Susan

Some articles on susan:

Black-Eyed Susan Stakes
... The Black-Eyed Susan Stakes is an American Thoroughbred horse race run annually at Pimlico Race Course in Baltimore, Maryland ... The Black-Eyed Susan was given graded stakes race status in 1973 and has been a Grade II event since 1976 ...
The Eye Creatures - Plot Synopsis
... He and his girlfriend Susan Rogers later hit one of the creatures with his car, so they drive off to call the police ... Easily escaping from the police, Stan and Susan meet up with the dead drifter's friend and the three of them attempt to prove the alien danger to the community ... Mike is cornered by the creatures but Stan and Susan flee ...
Susan Jacks
... Susan Jacks (born Susan Pesklevits, 19 August 1948, Saskatoon, Saskatchewan, Canada) is a Canadian singer–songwriter-producer ...
Without A Trace (film) - Plot
... Susan Selky (Nelligan) is a well-known English professor at Columbia University ... One March morning, Susan sees Alex off to school, which is only two blocks away ... Susan returns home after a day of teaching, and becomes increasingly alarmed when Alex is late coming home ...
The Major And The Minor - Plot
... her client Albert Osborne (Robert Benchley) makes a pass at her, Susan Applegate (Ginger Rogers) quits her job as a scalp massager for the Revigorous System and decides to leave New York City and return ... Pamela's teenaged sister Lucy (Diana Lynn) immediately sees through Susan's disguise ... She promises to keep her secret if Susan will help her sabotage Pamela's efforts to keep Philip at the academy instead of allowing him to fulfill his wish to be ...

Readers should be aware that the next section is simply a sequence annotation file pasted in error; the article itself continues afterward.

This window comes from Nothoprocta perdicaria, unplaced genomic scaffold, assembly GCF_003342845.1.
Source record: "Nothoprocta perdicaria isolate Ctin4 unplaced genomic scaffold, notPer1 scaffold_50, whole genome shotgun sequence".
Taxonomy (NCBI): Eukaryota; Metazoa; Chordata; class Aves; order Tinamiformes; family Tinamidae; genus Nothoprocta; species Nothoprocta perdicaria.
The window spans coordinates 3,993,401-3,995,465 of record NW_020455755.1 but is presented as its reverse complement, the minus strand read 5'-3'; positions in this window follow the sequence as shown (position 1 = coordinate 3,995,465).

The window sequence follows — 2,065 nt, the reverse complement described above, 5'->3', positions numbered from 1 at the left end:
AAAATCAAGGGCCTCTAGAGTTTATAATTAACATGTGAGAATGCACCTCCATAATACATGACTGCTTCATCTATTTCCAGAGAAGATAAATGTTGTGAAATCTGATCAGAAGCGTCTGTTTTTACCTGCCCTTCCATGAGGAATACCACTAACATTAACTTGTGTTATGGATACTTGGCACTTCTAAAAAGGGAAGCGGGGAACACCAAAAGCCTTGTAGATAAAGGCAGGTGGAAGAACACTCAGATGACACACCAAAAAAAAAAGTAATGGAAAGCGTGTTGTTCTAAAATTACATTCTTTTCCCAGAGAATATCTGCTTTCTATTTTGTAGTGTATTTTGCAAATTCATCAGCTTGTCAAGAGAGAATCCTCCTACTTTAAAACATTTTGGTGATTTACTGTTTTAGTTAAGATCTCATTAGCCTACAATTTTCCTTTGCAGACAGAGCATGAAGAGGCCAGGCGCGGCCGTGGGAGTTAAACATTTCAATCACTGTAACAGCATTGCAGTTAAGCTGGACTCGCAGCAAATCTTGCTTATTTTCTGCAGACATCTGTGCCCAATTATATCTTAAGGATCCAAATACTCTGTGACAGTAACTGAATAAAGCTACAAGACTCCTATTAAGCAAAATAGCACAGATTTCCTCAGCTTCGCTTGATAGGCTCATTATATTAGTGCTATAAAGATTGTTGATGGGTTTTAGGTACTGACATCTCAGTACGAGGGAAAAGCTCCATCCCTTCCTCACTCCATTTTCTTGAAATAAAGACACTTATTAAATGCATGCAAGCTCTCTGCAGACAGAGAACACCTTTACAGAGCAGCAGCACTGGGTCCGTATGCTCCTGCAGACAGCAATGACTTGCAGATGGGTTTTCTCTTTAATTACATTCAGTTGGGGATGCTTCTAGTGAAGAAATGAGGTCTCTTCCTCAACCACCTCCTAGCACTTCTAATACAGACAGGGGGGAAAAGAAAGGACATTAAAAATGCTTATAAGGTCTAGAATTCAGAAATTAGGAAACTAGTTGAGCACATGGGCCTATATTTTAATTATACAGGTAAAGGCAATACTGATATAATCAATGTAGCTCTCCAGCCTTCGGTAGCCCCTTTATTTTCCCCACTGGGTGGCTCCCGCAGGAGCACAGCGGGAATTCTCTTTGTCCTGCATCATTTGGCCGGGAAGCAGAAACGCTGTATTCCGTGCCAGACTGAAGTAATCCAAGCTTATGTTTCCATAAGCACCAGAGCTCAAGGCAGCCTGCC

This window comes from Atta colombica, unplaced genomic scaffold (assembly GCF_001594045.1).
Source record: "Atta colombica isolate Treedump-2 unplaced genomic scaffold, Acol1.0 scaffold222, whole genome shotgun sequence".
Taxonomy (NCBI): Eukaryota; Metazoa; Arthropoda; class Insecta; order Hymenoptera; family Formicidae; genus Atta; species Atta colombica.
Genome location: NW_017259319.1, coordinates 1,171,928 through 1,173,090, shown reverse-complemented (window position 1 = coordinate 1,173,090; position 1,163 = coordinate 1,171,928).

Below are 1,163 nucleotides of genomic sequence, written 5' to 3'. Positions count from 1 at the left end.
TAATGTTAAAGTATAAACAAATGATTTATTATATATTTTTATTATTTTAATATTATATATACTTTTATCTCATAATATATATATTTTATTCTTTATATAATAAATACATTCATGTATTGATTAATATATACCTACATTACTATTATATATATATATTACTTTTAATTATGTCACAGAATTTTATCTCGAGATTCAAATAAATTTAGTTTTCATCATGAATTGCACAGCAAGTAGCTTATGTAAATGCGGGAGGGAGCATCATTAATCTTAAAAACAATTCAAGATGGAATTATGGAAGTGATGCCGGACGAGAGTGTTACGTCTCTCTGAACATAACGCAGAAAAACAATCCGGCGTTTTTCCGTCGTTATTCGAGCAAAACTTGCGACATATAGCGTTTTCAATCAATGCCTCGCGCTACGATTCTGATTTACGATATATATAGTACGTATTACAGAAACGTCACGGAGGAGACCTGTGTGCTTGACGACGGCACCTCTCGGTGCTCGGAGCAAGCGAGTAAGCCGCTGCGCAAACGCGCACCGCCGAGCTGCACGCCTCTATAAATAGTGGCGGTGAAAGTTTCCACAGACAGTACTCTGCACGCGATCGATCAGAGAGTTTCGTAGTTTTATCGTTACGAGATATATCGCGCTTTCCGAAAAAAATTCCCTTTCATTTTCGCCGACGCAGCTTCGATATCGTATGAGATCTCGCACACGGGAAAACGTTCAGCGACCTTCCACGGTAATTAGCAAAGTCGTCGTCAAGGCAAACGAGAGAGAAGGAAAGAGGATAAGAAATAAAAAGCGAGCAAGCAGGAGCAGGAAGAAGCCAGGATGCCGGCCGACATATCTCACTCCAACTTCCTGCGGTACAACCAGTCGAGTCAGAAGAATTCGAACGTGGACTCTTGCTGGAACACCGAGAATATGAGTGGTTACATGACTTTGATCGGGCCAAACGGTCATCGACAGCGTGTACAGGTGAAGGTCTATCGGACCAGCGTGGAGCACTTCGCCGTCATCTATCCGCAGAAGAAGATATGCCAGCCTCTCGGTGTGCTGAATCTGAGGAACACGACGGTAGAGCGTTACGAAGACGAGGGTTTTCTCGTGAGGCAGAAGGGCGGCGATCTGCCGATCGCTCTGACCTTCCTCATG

Famous quotes containing the word susan:

    The thanksgiving of the old Jew, “Lord, I thank Thee that Thou didst not make me a woman,” doubtless came from a careful review of the situation. Like all of us, he had fortitude enough to bear his neighbors’ afflictions.
    Frances A. Griffin, U.S. suffragist. As quoted in History of Woman Suffrage, vol. 4, ch. 19, by Susan B. Anthony and Ida Husted Harper (1902)

    Can you conceive what it is to native-born American women citizens, accustomed to the advantages of our schools, our churches and the mingling of our social life, to ask over and over again for so simple a thing as that “we, the people,” should mean women as well as men; that our Constitution should mean exactly what it says?
    Mary F. Eastman, U.S. suffragist. As quoted in History of Woman Suffrage, vol. 4 ch. 5, by Susan B. Anthony and Ida Husted Harper (1902)